[From Bruce Abbott (960826.1130 EST)]

Rick Marken (960826.0810) --

Bruce Abbott (960825.1120 EST)

why not just use "model" (without the modifier) to mean "model" as
you've always understood it to mean. If anyone wants to refer to the
properties of a system that take account of the properties of the
environment as a kind of model of the environment, they can add the
modifier "implicit." In the context where both are being talked about,
the usual kind of model can be identified as "explicit" if necessary to
preserve clarity, but otherwise this would not be necessary. No babel,
no tower, no confusion.

Since "implicit", like "model", already has an agreed on meaning that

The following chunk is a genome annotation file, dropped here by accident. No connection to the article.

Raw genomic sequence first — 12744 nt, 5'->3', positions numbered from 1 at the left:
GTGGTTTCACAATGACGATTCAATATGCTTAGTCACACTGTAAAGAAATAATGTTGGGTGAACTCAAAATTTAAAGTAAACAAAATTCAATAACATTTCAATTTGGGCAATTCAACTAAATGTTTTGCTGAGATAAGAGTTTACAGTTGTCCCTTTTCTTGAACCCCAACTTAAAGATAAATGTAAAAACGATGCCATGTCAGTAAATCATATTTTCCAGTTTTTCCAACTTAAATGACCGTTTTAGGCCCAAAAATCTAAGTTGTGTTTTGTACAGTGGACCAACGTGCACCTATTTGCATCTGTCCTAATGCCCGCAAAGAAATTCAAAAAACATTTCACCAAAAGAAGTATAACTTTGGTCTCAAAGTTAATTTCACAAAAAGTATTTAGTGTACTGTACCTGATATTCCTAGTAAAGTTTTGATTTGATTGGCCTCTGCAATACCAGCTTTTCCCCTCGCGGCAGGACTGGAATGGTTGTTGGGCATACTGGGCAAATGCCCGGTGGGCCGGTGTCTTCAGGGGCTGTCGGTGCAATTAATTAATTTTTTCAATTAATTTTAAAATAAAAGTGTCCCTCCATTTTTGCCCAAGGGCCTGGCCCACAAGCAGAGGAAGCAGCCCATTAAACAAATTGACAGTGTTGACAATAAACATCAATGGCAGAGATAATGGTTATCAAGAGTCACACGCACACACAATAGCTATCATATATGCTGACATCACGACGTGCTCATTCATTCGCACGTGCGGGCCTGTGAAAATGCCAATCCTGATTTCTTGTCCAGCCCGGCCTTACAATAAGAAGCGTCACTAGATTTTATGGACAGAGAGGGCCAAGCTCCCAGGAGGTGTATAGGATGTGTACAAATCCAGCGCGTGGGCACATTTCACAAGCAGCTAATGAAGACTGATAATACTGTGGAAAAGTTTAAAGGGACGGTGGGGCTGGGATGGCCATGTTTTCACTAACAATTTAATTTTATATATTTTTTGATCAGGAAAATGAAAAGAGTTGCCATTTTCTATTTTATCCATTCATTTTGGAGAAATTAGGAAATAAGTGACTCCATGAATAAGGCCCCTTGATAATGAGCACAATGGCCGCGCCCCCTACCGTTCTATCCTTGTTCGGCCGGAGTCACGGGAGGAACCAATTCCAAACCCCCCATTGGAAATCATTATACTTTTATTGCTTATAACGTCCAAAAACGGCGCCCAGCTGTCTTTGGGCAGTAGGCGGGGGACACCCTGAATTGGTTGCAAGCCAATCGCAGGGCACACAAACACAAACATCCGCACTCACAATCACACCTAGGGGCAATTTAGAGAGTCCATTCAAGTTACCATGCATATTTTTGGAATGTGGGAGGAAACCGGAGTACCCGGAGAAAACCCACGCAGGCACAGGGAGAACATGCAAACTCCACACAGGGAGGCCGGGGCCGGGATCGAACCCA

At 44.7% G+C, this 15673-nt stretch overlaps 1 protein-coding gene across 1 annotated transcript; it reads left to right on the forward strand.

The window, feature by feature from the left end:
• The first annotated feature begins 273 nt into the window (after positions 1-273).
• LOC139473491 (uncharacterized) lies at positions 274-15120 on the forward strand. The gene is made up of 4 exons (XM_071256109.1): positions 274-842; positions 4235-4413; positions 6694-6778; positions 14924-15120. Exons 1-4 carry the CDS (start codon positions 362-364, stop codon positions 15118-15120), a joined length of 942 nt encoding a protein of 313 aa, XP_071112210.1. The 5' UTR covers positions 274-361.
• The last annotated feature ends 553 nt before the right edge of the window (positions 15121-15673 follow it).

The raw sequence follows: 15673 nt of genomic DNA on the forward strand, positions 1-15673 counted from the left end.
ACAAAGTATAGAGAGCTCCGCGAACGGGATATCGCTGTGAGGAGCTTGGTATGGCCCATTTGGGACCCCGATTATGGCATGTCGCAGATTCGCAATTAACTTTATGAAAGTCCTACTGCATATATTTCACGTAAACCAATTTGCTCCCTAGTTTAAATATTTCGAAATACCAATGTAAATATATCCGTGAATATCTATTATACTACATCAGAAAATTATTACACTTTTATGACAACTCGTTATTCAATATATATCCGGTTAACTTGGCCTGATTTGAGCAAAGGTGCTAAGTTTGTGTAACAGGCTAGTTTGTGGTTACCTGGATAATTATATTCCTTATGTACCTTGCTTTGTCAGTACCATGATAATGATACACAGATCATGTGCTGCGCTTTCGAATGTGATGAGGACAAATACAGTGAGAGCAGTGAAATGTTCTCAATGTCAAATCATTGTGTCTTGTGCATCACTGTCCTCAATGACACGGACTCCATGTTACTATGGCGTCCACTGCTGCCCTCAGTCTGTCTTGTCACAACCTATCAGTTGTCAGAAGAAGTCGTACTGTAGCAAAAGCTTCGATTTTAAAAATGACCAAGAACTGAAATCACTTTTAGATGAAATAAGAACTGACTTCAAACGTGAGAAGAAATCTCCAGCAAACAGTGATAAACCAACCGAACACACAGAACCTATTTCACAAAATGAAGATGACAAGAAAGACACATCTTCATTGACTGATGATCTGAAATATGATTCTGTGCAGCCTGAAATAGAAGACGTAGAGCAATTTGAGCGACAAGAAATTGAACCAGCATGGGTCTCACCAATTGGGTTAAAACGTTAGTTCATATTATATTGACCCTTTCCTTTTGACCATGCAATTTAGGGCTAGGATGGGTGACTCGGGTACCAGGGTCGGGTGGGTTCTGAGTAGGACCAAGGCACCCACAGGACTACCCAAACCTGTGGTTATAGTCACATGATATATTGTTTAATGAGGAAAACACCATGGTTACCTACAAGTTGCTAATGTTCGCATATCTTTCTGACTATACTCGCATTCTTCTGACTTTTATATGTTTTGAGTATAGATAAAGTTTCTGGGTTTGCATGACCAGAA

is inconsistent with the meaning you intend when you say "implicit
model", why not use a word that already has the meaning you intend, such
as "not".

I do not mean "implicit" to mean "not." I mean "involved in the nature or
being of something, though not shown," which is one of the definitions of
"implicit" given in Webster's. I'm bored by this silly argument; as usual
the debate has been shifted from the issue at hand (whether by their design,
control systems must take account of certain properties of the environment
with which they must deal) to a silly debate about semantics, and whether
words should be used in a certain way. Words are symbols whose purpose is
to communicate meaning; I have explained what meaning I attach to those
words; therefore you know (or should know) my meaning, so let's discuss what
I mean rather than the words I use. The debate about words is keeping us
from discussing the real issue. The word-debate is, well, just babel.